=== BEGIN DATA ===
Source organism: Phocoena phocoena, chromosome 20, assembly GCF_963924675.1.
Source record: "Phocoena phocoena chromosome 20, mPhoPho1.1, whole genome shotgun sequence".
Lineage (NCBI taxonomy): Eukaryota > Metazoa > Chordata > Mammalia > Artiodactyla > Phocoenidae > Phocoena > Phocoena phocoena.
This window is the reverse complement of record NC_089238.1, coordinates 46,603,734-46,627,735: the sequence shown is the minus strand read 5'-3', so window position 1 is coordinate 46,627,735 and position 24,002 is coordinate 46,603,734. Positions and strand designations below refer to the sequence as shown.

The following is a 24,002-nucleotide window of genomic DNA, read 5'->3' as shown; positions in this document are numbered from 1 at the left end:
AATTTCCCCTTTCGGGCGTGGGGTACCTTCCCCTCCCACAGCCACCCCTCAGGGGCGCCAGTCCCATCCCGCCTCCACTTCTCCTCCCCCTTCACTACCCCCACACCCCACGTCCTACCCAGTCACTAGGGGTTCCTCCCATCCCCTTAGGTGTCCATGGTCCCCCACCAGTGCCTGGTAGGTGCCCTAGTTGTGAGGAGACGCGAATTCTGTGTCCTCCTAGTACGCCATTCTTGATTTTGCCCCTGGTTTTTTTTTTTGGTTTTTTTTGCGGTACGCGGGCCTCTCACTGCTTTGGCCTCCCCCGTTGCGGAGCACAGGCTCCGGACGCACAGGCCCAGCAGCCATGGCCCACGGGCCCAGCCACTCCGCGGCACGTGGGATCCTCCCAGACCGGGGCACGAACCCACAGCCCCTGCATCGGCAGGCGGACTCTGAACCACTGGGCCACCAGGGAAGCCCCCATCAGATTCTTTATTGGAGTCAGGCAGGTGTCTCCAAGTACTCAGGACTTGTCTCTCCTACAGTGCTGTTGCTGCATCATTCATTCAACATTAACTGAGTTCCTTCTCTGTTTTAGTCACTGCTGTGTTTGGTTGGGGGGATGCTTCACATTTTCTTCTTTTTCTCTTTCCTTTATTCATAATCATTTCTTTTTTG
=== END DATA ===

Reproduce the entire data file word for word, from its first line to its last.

Source organism: Phocoena phocoena, chromosome 20, assembly GCF_963924675.1.
Source record: "Phocoena phocoena chromosome 20, mPhoPho1.1, whole genome shotgun sequence".
Lineage (NCBI taxonomy): Eukaryota > Metazoa > Chordata > Mammalia > Artiodactyla > Phocoenidae > Phocoena > Phocoena phocoena.
This window is the reverse complement of record NC_089238.1, coordinates 46,603,734-46,627,735: the sequence shown is the minus strand read 5'-3', so window position 1 is coordinate 46,627,735 and position 24,002 is coordinate 46,603,734. Positions and strand designations below refer to the sequence as shown.

The following is a 24,002-nucleotide window of genomic DNA, read 5'->3' as shown; positions in this document are numbered from 1 at the left end:
AATTTCCCCTTTCGGGCGTGGGGTACCTTCCCCTCCCACAGCCACCCCTCAGGGGCGCCAGTCCCATCCCGCCTCCACTTCTCCTCCCCCTTCACTACCCCCACACCCCACGTCCTACCCAGTCACTAGGGGTTCCTCCCATCCCCTTAGGTGTCCATGGTCCCCCACCAGTGCCTGGTAGGTGCCCTAGTTGTGAGGAGACGCGAATTCTGTGTCCTCCTAGTACGCCATTCTTGATTTTGCCCCTGGTTTTTTTTTTTGGTTTTTTTTGCGGTACGCGGGCCTCTCACTGCTTTGGCCTCCCCCGTTGCGGAGCACAGGCTCCGGACGCACAGGCCCAGCAGCCATGGCCCACGGGCCCAGCCACTCCGCGGCACGTGGGATCCTCCCAGACCGGGGCACGAACCCACAGCCCCTGCATCGGCAGGCGGACTCTGAACCACTGGGCCACCAGGGAAGCCCCCATCAGATTCTTTATTGGAGTCAGGCAGGTGTCTCCAAGTACTCAGGACTTGTCTCTCCTACAGTGCTGTTGCTGCATCATTCATTCAACATTAACTGAGTTCCTTCTCTGTTTTAGTCACTGCTGTGTTTGGTTGGGGGGATGCTTCACATTTTCTTCTTTTTCTCTTTCCTTTATTCATAATCATTTCTTTTTTG